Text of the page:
“Today’s hearing may be the first time the House Agriculture Committee is publicly engaging on this issue, but it will not be our last,” noted Committee Chairman K. Michael Conaway at the recent hearing.
On May 25, the House Agriculture Committee held hearings on the issue of food waste. Based on their tone, committee members sounded determined to use government to prompt change in the food waste status quo. Or at the very least, help remove bureaucratic roadblocks to food waste reduction.
The Committee invited expert witnesses to essentially educate them on many facets of food waste and discuss potential federal roles for its alleviation. The only witness on Panel I was Congresswoman Chellie Pingree (D-ME), who set the table for the others by laying out the impact of America’s wasted food and reminding the committee of the federal 50 percent food waste reduction goal by 2030. She also plugged her more recent legislative answer: the Food Date Labeling Act introduced in May. That policy initiative received plenty of attention during the two hours of testimony.
Chairman K. Michael Conaway (R-TX) established a collegial tone for the proceedings in his opening statement. He praised former Ag Committee colleague Pingree for getting food waste on the Congressional radar. Conaway then reached across the aisle, verbally: “Tackling food waste in this country is, and should be, a nonpartisan issue that will be most successful by engaging everyone in the food chain, from field to table,” Conaway said. “It will take the collaboration of all stakeholders to be successful.”
That cooperative spirit feeling continued throughout the hearings in the Longworth House Office Building. In his opening remarks, ranking member Collin Peterson (D-MN) asserted, “This is an area where we can work across party lines.” Given that notion, the strong committee turnout —17 members — on a busy Hill morning, and the amount of time spent discussing the date label issue could mean that Pingree’s labeling bill may just have legs.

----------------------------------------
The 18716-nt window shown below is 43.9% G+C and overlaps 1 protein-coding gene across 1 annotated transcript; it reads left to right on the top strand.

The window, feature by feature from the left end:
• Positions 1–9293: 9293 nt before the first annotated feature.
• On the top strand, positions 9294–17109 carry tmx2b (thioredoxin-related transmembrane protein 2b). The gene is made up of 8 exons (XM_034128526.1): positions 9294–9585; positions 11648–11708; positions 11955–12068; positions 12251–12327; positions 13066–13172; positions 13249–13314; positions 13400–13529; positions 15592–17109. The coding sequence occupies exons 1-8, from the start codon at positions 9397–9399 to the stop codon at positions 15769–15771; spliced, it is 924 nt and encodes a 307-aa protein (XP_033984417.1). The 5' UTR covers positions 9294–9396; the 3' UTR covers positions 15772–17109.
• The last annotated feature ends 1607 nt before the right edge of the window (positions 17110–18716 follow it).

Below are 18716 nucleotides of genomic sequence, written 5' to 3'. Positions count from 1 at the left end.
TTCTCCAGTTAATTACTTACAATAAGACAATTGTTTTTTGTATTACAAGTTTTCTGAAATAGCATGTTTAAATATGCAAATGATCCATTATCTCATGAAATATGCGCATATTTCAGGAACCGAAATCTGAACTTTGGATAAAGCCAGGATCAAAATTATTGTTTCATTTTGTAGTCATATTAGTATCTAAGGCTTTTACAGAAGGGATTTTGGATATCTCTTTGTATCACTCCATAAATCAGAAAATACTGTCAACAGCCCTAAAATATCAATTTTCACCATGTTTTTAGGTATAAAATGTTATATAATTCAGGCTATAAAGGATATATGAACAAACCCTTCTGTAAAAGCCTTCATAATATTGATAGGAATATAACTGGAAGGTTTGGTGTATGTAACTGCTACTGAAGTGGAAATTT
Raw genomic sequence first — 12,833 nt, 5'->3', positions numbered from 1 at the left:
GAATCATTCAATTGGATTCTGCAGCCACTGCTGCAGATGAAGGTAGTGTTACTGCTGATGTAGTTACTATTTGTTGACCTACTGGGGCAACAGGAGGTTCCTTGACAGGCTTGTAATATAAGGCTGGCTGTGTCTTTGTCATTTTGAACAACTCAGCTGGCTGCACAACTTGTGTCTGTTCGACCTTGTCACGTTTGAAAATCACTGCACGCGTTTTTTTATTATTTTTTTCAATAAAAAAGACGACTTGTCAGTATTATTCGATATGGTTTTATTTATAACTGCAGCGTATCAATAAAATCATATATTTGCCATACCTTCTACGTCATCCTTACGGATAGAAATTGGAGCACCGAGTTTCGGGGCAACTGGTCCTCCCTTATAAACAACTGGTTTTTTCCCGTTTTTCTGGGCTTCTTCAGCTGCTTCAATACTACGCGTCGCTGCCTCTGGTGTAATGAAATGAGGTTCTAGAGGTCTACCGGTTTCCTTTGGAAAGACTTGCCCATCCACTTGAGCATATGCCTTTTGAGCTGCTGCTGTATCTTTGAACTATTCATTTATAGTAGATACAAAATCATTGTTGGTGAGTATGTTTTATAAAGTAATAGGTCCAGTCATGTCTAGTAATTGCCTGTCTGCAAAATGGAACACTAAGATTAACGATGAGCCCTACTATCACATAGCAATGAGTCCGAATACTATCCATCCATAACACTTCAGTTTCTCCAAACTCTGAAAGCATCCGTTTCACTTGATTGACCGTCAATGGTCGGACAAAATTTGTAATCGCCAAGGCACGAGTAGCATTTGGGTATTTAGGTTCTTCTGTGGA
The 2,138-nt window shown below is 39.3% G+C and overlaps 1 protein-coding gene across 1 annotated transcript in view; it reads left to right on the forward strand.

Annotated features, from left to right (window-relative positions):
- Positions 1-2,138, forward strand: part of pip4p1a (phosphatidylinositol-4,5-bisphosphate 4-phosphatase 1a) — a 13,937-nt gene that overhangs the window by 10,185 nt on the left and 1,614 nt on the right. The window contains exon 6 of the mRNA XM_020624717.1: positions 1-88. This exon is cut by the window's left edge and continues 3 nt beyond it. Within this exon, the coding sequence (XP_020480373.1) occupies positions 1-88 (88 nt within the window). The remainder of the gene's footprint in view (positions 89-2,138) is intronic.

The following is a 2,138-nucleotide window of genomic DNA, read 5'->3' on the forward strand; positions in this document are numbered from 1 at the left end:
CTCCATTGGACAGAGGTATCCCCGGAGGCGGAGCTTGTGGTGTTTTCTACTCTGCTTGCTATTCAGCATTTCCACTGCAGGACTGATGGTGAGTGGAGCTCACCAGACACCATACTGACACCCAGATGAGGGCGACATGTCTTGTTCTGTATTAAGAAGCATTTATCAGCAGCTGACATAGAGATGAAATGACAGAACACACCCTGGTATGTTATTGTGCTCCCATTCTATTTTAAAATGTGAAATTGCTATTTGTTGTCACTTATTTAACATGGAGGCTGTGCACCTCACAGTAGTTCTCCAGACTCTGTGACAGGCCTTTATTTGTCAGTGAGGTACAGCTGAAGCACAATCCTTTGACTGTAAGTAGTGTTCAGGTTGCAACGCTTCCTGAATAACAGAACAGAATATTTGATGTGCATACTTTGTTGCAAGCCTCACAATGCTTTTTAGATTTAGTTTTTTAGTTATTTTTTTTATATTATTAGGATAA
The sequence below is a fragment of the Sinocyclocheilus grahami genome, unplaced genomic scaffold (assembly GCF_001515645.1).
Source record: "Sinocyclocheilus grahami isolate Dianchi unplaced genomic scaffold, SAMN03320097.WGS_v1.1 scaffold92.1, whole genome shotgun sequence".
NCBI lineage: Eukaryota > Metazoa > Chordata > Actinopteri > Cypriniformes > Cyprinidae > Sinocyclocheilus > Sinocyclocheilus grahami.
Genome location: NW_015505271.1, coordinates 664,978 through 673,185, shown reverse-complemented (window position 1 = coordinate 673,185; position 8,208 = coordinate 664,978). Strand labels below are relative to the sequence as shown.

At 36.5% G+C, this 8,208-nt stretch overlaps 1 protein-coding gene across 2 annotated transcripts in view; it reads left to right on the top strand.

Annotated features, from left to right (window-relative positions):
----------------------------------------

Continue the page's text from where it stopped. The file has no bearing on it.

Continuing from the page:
The six witnesses on Panel II had a variety of perspectives on the food waste issue, with a lone exception — the composting industry. But Washington, D.C.-based Compost Cab held forth at the Committee’s Food Waste Fair held in the same room later that day.
In addition to providing information, the panel of witnesses all pitched their preferred changes. The Natural Resources Defense Council’s Dana Gunders pushed for a reduction of food wasted in the federal agencies and a need for better data, in particular at the farm level. Gunders also stressed that government funding would help extend the reach of their nascent Save the Food campaign, produced in conjunction with the Ad Council.
Emily Broad Leib, Director of the Harvard Food Law and Policy Clinic, indicated that the venerated 1996 Good Samaritan Act needs clarification on several key points because it has never been challenged in court. (This illustrates just how wrong retailers and restaurants are when they cite liability worries as the reason for not donating food.) Broad Leib also noted the need for federal guidance on food safety issues with date labels.
Jesse Fink, head of the ReFED food waste nonprofit, pushed for further incentives for donating and composting food. He also noted the need for further education, innovation and capital. Meghan Stasz of the Grocery Manufacturers Association noted the conflict between state landfill bans and a lack of food recovery and composting infrastructure.
Date Labels, Good Samaritan Act
After the witness testimony, the Chairman’s first query was to gauge support for federal preemption of state law on date labels. Conaway first asked Stasz whether the food industry would support federal preemption to various state regulations on date labels. Stasz’s response was firm and succinct: “Yes.” Conaway then asked the entire panel if there were any objections to that idea. Silence confirmed their assent.
Ranking member Peterson expressed concern that altering food labels in any way would lead to consumer confusion. In that way, Pingree’s date labeling bill may become a victim of bad timing, as Peterson referenced recent FDA changes to Nutrition Facts labels and previous labeling fights over GMO foods and the word ‘natural.’ Peterson also warned the panelists about the danger of involving several federal agencies in determining which foods would need an “expires on” label, as Pingree’s bill would do. “By the time you’re done, you’re not going to recognize the bill,” Peterson said.
Multiple members had legal questions for Broad Leib surrounding the Good Samaritan Act and state date label laws. Rep. Marcia Fudge (D-OH) inquired about the usefulness of having a federal agency overseeing the Act, and Broad Leib responded that that would be helpful in illuminating the protections of the act and to clarify some of its vague terminology like ”apparently wholesome food.”
Read the full article in BioCycle Magazine